The Realms (API) of JavaScript

Hello everyone.

I am Leo.

I am Lead Standards Engineer on the Salesforce UI platform team.

And I'm glad to be here.

Thank you.

Tday, I'm here to talk about the Realms of JavaScript and let's start.

The first question of this is: What is a Realm?

So what it means to have a Realm - in ECMAScript we have a definition of Realms as being a new set of intrinsic objects with an ECMAScript global environment, and all the ECMAScript code that is loaded within the scope of that global environment and other associated state and resources.

That means, basically a website page runs in the Realm.

So when you have the console log, this code will run inside of Realm record.

But it also means when you have multiple scripts, that web page will run that those scripts under the same Realm records.

So here I'm set in a global foo and I can observe the global foo within another script tag.

And we also have a set of Intrinsics.

For those Intrinsics is also included the well-known Intrinsics from ECMAScript.

You can have 'Array.Object'.

Most of them that, you know, as global objects and global values, global names, but you can also get values such as 'AsyncFunction.prototype'.

Or the async function, there is an Intrinsic that is not available as a global, but it's available through syntax.

If you get - if you create AsyncFunction through syntax, you can still fetch AsyncFunction.prototype from it.

The set of Intrinsics are preserved for Realm.

So that means if you change the Intrinsics, you also have - you see the effects of this.

So here I'm adding the method '.last' and I can reuse last within other script tags too.

And it also means the modules will also share a Realm.

So the modules, they run in the same Realm of that page.

So when you import a module, that module is imported using that Realm it belongs to - that it's been imported from.

So here I have a module 'array-last' and inside the code of this - this module file I do the extension of 'Array.prototype' and the 'last' method, and when I use an array, I can have it available now.

That's because the module is still re-used in the same Realm.

It's reusing the same global, it's reusing the same set of Intrinsics.

Here comes the part where we actually work with multiple Realms.

When we actually work with them.

Multiple Realms, they already exist today in the web platform.

You have the iframes, you have Workers, you have Node's vm.

You have APIs in Android and iOS - JavaScript APIs that provides you a way to create and operate through the Realms as well.

Talking about the iframes here - let's see some examples using an iframe to create - to have its own new Realm.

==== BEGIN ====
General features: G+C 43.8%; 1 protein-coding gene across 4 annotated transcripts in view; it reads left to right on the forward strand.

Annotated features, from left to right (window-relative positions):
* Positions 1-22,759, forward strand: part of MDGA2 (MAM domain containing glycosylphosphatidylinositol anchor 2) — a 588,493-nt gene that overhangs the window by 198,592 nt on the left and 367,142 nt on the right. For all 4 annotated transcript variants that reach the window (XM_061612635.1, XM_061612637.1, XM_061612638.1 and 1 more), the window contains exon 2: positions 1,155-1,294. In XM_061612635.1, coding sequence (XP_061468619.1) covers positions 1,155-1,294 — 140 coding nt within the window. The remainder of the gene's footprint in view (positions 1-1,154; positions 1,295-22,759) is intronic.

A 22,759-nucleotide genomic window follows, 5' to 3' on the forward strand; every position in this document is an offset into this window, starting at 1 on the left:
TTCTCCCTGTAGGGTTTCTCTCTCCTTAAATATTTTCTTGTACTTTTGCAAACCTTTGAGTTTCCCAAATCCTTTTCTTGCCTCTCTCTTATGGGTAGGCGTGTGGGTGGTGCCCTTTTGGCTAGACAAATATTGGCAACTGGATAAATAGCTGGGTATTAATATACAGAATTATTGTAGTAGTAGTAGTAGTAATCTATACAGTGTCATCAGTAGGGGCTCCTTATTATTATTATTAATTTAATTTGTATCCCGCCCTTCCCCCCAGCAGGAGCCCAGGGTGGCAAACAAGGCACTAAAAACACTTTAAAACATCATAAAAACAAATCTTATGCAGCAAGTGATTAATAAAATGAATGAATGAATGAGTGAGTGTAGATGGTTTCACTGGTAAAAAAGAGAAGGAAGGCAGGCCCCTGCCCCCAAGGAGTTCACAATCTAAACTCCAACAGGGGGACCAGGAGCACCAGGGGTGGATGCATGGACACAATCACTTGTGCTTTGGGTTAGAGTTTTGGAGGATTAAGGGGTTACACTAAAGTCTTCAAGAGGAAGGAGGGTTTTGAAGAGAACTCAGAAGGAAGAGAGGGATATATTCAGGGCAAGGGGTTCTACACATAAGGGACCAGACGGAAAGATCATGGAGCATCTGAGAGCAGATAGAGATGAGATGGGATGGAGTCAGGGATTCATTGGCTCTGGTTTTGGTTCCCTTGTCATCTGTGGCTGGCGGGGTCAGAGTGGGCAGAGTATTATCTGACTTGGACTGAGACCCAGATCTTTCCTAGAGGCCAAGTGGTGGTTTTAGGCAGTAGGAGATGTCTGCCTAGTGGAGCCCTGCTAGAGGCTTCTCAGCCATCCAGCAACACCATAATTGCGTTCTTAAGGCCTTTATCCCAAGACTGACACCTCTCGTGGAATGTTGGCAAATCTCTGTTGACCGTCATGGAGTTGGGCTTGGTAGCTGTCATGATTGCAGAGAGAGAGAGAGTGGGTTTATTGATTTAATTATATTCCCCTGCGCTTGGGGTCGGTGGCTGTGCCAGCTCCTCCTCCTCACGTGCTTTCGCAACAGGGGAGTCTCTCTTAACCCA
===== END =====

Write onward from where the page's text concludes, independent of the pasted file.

So when you create an iframe, you append it to the page - you add it to the page, you can see that even if I add a method to the 'Array.Prototype', 'Array.prototype' belongs to the page - the main page Realm, and if I get 'Array.prototype' from the iframe, I can see the method is not added there and that's because the array prototype from the main page is different from the array prototype from the iframe.

They are using a different Realm.

That's why they have a different global, they have a different set of Intrinsics.

And the Realms - they can also be connected.

That means the Blue Realm - and I'm connecting to the 'Array.prototype' from the Red Realm.

When I talk about the Blue Realm, I talk about the Main Page Realm.

And when I talk about the Red Realm, it talks about the Realms that are associated.

In this case here it has the iframe -the Red Realm from the iframe, and I have two values running under the same code.

And these two values - if I compare to them, they are both the 'Array.prototype' - they're just copies of each other.

They're not the same, so they will fail if you try to compare them.

One of the things that you can also have with iframes, you can also connect the code from the iframe to its parent Realm.

So here, in this case, I set a global value in my Blue Realm - or the Main Page Realm - I set the value 'foo' I set - for the name 'foo' I set the value '42' and then I can observe in the iframe, 'foo' is not available - there is no definition of this global value there.

But still the iframe can use the global or 'window.top' to get access to the Main Page - to the parent Realm.

So I can still get access to it.

Now we know that we have multiple Realms, where they can also be applied to?

There is a simple use case here - one use case among many others there - is Web IDEs.

For the Web IDEs today, some of them are familiar with many IDEs.

One of them that is a popular is Visual Studio Code from Microsoft.

It's an IDE that is web-based and it's coming to the web as like a full web application.

And when we have this, we transform not only the web platform, but the web application to become a platform.

That's because you not only have your base application, you have all the components of your application: running a base code, loading sensitive information and everything loading, but you also load - you have a marketplace of extensions.